Dreams of launching an economic corridor among Minneapolis, Madison, Milwaukee and Chicago are now the nightmare of Republican rule as House Republicans take the torch.
Many felt that Wisconsin Gov. Walker really wasn't that crazy to give away $810 million and all of those construction jobs, campaigning aside. But here we are with the GOP trying to explain transportation infrastructure policy; they're off to a clumsy start.
One suspects the GOP doesn't know what a regional transit policy is and has only a vague idea of the function of infrastructure.
Listening to Rep. Eric Cantor (R-VA) talk about infrastructure is like listening to a Tea Partier lecture on the dynamics of biological evolution.
But the House GOP cannot govern on banal talking points. And the entertainment value of Cantor's fiscal non sequiturs does not off-set the catastrophic damage they can inflict onto American society.
By Brian Beutler of TPM
One area the Republican party's anti-spending crusade puts them in a bind is infrastructure spending. Repairing roads and bridges, modernization, etc. have historically been bipartisan priorities -- but they've also always cost a lot of money.
Ask Republicans whether they want to include transportation infrastructure in their calls for broad spending cuts, and you don't get a very specific answer.
"We've got to learn how to prioritize and do more with less in all areas of government," said House Majority Leader Eric Cantor at his weekly press conference today. "It just is what it is. In the terms of transportation, we've got to figure out ways how to leverage dollars, how to come up with innovative ways to address the nation's ailing transportation infrastructure."
There's a reason for that. Ask instead how they propose to upgrade the country's transportation infrastructure without new spending, and it turns out there's no simple answer.
"I don't think anybody would tell you that our nation's transportation infrastructure is in a state of existence that we would accept," Cantor admitted.We've got the aviation industry that, you know, anybody trying to fly in and out of the tri-state airports up there in New York? No. When that area gets clogged up, the whole nation, practically, is delayed. Something needs to be done in that arena trying to bring us into the new digital age here, in terms of those issues. But you look at the bridges in disrepair. The highways -- certainly, for sure, we've got to be able to address those. There are things that are occurring at the state level, some innovative ways to approach the need for financing. But at the end of the day we've got to look to see where the tax revenues are being spent, what they're being spent on, are the priorities what the American people expect. But this is the kind of analysis that's got to be undertaken. And it's going to take work. It's not some easy answer: just spend more. I mean, again, this is what the American people are tired of, this response, we just need to spend because there's no other answer. That's not good enough, because the money's not there, we don't have the money.This is a real fix.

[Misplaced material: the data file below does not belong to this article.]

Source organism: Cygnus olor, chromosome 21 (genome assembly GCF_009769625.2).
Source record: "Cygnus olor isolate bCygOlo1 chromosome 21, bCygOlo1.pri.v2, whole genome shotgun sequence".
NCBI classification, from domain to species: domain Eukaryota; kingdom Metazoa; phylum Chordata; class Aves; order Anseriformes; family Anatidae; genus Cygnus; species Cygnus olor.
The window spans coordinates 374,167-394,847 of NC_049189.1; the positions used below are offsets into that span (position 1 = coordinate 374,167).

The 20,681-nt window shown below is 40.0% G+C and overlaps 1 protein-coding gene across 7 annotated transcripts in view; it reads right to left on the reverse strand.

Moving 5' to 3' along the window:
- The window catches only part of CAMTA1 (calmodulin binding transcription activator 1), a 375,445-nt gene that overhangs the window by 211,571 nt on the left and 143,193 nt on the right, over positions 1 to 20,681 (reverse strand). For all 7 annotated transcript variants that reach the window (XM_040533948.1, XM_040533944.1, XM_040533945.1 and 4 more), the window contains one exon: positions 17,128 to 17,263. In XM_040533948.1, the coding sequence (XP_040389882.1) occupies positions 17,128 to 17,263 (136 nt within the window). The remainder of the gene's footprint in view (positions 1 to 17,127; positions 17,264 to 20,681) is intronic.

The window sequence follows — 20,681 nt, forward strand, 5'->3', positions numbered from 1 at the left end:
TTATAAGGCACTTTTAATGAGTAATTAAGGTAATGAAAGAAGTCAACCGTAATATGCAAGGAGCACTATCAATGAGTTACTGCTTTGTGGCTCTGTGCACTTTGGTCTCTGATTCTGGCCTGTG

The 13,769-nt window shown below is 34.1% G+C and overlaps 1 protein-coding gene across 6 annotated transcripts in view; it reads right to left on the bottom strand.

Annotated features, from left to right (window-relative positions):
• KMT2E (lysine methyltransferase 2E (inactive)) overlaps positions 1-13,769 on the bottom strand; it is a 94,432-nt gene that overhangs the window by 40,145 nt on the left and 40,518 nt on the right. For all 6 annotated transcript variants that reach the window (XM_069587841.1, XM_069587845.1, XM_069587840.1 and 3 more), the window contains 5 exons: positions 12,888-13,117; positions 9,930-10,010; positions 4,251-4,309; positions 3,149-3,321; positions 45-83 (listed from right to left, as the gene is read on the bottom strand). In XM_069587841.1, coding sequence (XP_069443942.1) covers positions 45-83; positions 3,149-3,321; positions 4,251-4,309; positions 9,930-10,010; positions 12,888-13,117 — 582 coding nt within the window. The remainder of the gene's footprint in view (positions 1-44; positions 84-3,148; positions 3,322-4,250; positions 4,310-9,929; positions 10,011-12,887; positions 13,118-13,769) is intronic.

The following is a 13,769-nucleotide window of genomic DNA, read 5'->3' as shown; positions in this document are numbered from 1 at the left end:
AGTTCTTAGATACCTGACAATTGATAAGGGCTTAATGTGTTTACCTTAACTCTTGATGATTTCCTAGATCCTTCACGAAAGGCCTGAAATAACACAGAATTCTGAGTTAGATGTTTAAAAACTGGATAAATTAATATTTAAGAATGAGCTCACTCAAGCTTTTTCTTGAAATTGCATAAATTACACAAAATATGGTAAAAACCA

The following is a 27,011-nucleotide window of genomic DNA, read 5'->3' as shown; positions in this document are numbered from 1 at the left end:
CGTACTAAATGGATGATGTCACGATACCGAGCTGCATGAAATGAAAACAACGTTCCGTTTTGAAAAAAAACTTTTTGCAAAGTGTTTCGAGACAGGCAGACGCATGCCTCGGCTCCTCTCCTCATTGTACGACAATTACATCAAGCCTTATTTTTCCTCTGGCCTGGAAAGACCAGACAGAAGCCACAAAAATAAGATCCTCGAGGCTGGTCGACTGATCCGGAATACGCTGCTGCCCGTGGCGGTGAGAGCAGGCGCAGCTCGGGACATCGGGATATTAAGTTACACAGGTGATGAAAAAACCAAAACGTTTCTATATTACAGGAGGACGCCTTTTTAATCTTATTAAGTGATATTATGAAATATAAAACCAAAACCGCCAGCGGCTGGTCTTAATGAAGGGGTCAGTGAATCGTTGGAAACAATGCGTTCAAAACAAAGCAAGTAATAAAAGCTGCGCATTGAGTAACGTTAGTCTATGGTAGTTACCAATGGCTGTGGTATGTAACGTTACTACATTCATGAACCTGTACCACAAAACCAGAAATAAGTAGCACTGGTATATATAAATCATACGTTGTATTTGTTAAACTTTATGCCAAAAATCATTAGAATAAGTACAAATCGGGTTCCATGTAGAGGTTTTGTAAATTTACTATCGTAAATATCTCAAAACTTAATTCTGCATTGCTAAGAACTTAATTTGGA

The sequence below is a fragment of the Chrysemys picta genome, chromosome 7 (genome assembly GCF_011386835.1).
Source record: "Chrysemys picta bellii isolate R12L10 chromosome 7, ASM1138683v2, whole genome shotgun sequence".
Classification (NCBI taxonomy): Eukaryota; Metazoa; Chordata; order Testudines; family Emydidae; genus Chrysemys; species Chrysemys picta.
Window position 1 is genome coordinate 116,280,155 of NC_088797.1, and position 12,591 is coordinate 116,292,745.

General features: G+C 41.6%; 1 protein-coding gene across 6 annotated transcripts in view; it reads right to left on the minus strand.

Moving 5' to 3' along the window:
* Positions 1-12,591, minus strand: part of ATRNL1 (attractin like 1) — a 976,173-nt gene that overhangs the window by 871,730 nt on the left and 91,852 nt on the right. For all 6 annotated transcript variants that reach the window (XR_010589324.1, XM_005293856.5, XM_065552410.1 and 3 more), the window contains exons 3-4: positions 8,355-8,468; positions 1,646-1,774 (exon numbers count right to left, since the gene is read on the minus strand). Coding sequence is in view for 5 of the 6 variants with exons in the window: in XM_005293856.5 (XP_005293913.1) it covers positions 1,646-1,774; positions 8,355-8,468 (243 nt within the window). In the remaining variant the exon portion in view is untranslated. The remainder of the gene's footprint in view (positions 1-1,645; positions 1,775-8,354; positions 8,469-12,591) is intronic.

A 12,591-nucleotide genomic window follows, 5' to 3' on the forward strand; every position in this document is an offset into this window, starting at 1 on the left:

On the one hand, the Republicans banned earmarks, so individual members now have less capacity to direct federal dollars to these sorts of projects than they used to have. On the other hand, they also want to diminish the executive branch's resources, making it less able to tackle these problems alone. That means more and more crumbling roads, more and more unhappy voters, more and more demands from local governments and constituents for Congress to do something about it. But without the will to tax and spend, they can't.